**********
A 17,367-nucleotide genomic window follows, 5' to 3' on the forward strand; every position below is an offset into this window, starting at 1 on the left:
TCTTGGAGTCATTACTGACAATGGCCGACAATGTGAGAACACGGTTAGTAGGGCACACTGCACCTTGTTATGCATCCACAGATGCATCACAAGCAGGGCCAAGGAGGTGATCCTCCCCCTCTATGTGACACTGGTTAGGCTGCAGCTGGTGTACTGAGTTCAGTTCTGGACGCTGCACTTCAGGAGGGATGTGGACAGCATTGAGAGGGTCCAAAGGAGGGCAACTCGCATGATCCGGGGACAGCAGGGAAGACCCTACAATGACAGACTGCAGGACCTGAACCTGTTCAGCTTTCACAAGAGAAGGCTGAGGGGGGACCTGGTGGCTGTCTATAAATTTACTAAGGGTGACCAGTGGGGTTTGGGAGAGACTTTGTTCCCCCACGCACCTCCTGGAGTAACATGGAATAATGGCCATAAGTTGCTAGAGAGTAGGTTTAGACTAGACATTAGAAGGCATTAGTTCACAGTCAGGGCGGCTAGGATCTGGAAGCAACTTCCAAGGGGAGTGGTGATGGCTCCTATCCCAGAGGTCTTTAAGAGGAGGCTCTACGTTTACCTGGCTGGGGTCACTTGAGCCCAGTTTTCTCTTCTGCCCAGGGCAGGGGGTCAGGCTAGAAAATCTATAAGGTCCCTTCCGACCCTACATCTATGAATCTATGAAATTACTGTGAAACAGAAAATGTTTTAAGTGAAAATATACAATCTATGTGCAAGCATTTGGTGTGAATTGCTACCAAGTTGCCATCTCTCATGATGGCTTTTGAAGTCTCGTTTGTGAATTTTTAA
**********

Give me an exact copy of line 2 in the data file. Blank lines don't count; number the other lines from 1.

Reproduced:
TCTTGGAGTCATTACTGACAATGGCCGACAATGTGAGAACACGGTTAGTAGGGCACACTGCACCTTGTTATGCATCCACAGATGCATCACAAGCAGGGCCAAGGAGGTGATCCTCCCCCTCTATGTGACACTGGTTAGGCTGCAGCTGGTGTACTGAGTTCAGTTCTGGACGCTGCACTTCAGGAGGGATGTGGACAGCATTGAGAGGGTCCAAAGGAGGGCAACTCGCATGATCCGGGGACAGCAGGGAAGACCCTACAATGACAGACTGCAGGACCTGAACCTGTTCAGCTTTCACAAGAGAAGGCTGAGGGGGGACCTGGTGGCTGTCTATAAATTTACTAAGGGTGACCAGTGGGGTTTGGGAGAGACTTTGTTCCCCCACGCACCTCCTGGAGTAACATGGAATAATGGCCATAAGTTGCTAGAGAGTAGGTTTAGACTAGACATTAGAAGGCATTAGTTCACAGTCAGGGCGGCTAGGATCTGGAAGCAACTTCCAAGGGGAGTGGTGATGGCTCCTATCCCAGAGGTCTTTAAGAGGAGGCTCTACGTTTACCTGGCTGGGGTCACTTGAGCCCAGTTTTCTCTTCTGCCCAGGGCAGGGGGTCAGGCTAGAAAATCTATAAGGTCCCTTCCGACCCTACATCTATGAATCTATGAAATTACTGTGAAACAGAAAATGTTTTAAGTGAAAATATACAATCTATGTGCAAGCATTTGGTGTGAATTGCTACCAAGTTGCCATCTCTCATGATGGCTTTTGAAGTCTCGTTTGTGAATTTTTAA